"Poetry is made up of nothing except beautiful details." --Voltaire
I wish our clever young poets would remember my homely definitions of prose and poetry; prose—words in their best order; poetry—the best words in their best order.
—Samuel Taylor Coleridge, Table Talk (July 12, 1827)
This is what you shall do: Love the earth and sun and the animals, despise riches, give alms to every one that asks, stand up for the stupid and crazy, devote your income and labor to others, hate tyrants, argue not concerning God, have patience and indulgence toward the people, take off your hat to nothing known or unknown or to any man or number of men, go freely with powerful uneducated persons and with the young and with the mothers of families, read these leaves in the open air every season of every year of your life, re-examine all you have been told at school or church or in any book, dismiss whatever insults your own soul; and your very flesh shall be a great poem and have the richest fluency not only in its words but in the silent lines of its lips and face and between the lashes of your eyes and in every motion and joint of your body…
-- Walt Whitman, from Preface to Leaves of Grass (1855)
If I read a book [and] it makes my whole body so cold no fire ever can warm me I know that is poetry. If I feel physically as if the top of my head were taken off, I know that is poetry. These are the only way I know it. Is there any other way. --Emily Dickinson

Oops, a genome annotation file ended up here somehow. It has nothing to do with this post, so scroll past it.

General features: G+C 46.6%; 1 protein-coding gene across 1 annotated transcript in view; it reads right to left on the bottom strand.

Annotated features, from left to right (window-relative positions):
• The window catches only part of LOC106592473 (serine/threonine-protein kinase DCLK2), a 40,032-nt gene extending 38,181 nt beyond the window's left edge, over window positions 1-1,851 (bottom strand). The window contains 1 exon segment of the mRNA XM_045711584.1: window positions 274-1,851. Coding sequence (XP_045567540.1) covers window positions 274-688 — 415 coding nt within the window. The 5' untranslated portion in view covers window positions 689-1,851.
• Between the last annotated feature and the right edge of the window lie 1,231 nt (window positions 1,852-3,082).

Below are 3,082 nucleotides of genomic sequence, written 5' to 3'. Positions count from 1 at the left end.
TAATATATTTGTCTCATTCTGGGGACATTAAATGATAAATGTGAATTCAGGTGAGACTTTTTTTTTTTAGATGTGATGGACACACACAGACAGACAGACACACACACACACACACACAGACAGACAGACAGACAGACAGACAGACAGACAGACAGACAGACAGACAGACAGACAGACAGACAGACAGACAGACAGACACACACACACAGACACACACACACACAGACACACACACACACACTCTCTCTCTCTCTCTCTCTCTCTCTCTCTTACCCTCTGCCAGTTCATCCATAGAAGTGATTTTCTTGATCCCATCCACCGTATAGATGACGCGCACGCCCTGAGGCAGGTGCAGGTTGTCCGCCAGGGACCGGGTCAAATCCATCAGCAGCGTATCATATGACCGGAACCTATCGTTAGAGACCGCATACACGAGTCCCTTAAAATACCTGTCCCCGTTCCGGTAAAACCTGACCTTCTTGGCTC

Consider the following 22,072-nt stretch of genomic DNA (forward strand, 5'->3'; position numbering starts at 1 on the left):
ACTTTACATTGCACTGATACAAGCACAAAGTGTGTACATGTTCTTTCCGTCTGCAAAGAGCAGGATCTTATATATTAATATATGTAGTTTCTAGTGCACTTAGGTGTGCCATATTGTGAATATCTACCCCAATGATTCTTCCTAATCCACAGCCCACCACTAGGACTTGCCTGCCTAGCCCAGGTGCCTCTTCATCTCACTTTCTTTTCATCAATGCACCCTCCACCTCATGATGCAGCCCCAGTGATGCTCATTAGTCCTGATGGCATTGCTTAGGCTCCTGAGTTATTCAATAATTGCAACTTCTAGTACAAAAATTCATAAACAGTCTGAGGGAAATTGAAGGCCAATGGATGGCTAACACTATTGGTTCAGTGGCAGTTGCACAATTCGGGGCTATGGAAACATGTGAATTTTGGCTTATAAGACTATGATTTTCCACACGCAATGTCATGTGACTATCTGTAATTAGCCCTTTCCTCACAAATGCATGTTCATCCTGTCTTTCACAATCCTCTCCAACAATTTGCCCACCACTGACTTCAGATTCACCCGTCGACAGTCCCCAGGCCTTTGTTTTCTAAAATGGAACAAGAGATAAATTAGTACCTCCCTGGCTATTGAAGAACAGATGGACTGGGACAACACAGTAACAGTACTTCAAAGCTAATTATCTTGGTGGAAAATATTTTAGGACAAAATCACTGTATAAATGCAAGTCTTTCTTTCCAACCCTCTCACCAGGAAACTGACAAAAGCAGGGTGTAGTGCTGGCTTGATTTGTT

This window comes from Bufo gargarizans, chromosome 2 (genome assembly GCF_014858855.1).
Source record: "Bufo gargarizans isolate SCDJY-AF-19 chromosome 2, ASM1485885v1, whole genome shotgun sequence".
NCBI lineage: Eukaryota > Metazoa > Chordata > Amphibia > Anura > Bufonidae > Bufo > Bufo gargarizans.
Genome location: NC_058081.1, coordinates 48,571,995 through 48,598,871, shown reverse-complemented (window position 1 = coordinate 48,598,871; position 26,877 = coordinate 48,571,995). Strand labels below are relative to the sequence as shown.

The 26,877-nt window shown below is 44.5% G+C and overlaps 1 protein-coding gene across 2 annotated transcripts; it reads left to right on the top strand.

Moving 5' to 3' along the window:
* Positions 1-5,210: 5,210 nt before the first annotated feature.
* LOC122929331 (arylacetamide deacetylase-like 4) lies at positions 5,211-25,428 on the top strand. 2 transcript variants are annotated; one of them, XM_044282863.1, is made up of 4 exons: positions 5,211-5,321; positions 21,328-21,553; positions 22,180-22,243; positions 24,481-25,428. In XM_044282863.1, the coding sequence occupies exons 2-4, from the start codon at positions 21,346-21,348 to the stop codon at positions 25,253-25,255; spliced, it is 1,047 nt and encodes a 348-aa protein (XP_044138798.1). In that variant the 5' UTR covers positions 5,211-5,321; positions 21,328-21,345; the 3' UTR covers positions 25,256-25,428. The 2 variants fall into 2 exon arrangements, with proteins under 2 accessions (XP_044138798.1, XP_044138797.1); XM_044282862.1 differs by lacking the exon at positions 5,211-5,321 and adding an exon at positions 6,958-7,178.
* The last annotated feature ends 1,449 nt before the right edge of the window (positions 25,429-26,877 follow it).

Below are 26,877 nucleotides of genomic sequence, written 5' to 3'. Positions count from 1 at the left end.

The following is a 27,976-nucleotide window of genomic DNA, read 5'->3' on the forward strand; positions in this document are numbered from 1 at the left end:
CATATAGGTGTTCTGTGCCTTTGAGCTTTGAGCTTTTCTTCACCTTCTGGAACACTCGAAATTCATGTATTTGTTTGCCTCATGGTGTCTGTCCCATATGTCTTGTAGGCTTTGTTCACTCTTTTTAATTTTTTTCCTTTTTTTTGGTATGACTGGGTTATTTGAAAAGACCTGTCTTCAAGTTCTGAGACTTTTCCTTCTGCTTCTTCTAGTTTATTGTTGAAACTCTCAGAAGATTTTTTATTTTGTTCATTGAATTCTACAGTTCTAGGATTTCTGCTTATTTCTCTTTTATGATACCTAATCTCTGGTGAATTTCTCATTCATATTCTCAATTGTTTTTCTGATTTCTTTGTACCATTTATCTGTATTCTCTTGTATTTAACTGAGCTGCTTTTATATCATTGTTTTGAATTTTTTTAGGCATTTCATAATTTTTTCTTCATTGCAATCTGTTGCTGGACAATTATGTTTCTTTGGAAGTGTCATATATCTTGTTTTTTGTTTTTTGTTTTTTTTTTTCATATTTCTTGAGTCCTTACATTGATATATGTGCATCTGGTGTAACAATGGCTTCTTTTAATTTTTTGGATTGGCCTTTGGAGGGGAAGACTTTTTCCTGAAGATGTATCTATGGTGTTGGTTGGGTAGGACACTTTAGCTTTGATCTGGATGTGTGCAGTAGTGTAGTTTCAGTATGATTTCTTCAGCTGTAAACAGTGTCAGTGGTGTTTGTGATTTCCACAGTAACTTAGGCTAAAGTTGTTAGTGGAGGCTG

In poetry, the exchange is one of energy. Human energy is transferred, and from the poem it reaches the reader. Human energy, which is consciousness, the capacity to produce change in existing conditions. The only danger is in not going far enough. The usable truth here deals with change. But we are speaking of the human spirit. If we go deep enough, we reach the common life, the shared experience of man, the world of possibility. If we do not go deep, if we live and write half-way, there are the obscurity, vulgarity, the slang of fashion, and several kinds of death.
--Muriel Rukeyser in The Life of Poetry
Walking, like prose, has a definite aim....When the man who is walking has reached his goal...when he was reached the place, book, fruit, the object of his desire...this possession at once entirely annuls his whole act; the effect swallows up the cause, the end absorbs the means; and whatever the act, only the result remains. It is the same with utilitarian language: the language I use to express my design, my desire, my command, my opinion; this language, when it has served its purpose, evaporates almost as it is heard....The poem, on the other hand, does not die for having lived: it is expressly designed to be born again from its ashes and to become endlessly what it has just been. Poetry can be recognized by this property, that it tends to get itself reproduced in its own form: it stimulates us to reconstruct it identically.
-- Paul Valery, "Poetry and Abstract Thought," The Art of Poetry
The difference between the action of a poem and and of an ordinary narrative is physiological.
--Paul Valery, "Remarks on Poetry," The Art of Poetry